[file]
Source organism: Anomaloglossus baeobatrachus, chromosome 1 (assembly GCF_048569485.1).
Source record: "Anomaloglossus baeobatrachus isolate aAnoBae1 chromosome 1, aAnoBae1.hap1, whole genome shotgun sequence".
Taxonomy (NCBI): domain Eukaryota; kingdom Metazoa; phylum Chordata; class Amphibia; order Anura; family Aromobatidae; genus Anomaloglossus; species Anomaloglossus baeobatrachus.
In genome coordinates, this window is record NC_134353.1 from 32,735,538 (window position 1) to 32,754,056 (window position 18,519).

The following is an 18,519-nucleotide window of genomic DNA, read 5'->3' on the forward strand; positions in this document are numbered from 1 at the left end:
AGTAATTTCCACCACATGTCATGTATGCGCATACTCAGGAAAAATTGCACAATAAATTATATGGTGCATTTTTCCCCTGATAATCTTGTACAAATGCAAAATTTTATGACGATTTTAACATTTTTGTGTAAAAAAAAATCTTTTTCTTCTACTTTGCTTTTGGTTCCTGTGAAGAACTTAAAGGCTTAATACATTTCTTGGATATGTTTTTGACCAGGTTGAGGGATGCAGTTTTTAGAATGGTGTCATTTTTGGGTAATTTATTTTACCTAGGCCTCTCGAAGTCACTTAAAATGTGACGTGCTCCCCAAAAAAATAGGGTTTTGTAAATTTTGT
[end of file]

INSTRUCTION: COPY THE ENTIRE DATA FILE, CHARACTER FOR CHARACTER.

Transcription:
Source organism: Anomaloglossus baeobatrachus, chromosome 1 (assembly GCF_048569485.1).
Source record: "Anomaloglossus baeobatrachus isolate aAnoBae1 chromosome 1, aAnoBae1.hap1, whole genome shotgun sequence".
Taxonomy (NCBI): domain Eukaryota; kingdom Metazoa; phylum Chordata; class Amphibia; order Anura; family Aromobatidae; genus Anomaloglossus; species Anomaloglossus baeobatrachus.
In genome coordinates, this window is record NC_134353.1 from 32,735,538 (window position 1) to 32,754,056 (window position 18,519).

The following is an 18,519-nucleotide window of genomic DNA, read 5'->3' on the forward strand; positions in this document are numbered from 1 at the left end:
AGTAATTTCCACCACATGTCATGTATGCGCATACTCAGGAAAAATTGCACAATAAATTATATGGTGCATTTTTCCCCTGATAATCTTGTACAAATGCAAAATTTTATGACGATTTTAACATTTTTGTGTAAAAAAAAATCTTTTTCTTCTACTTTGCTTTTGGTTCCTGTGAAGAACTTAAAGGCTTAATACATTTCTTGGATATGTTTTTGACCAGGTTGAGGGATGCAGTTTTTAGAATGGTGTCATTTTTGGGTAATTTATTTTACCTAGGCCTCTCGAAGTCACTTAAAATGTGACGTGCTCCCCAAAAAAATAGGGTTTTGTAAATTTTGT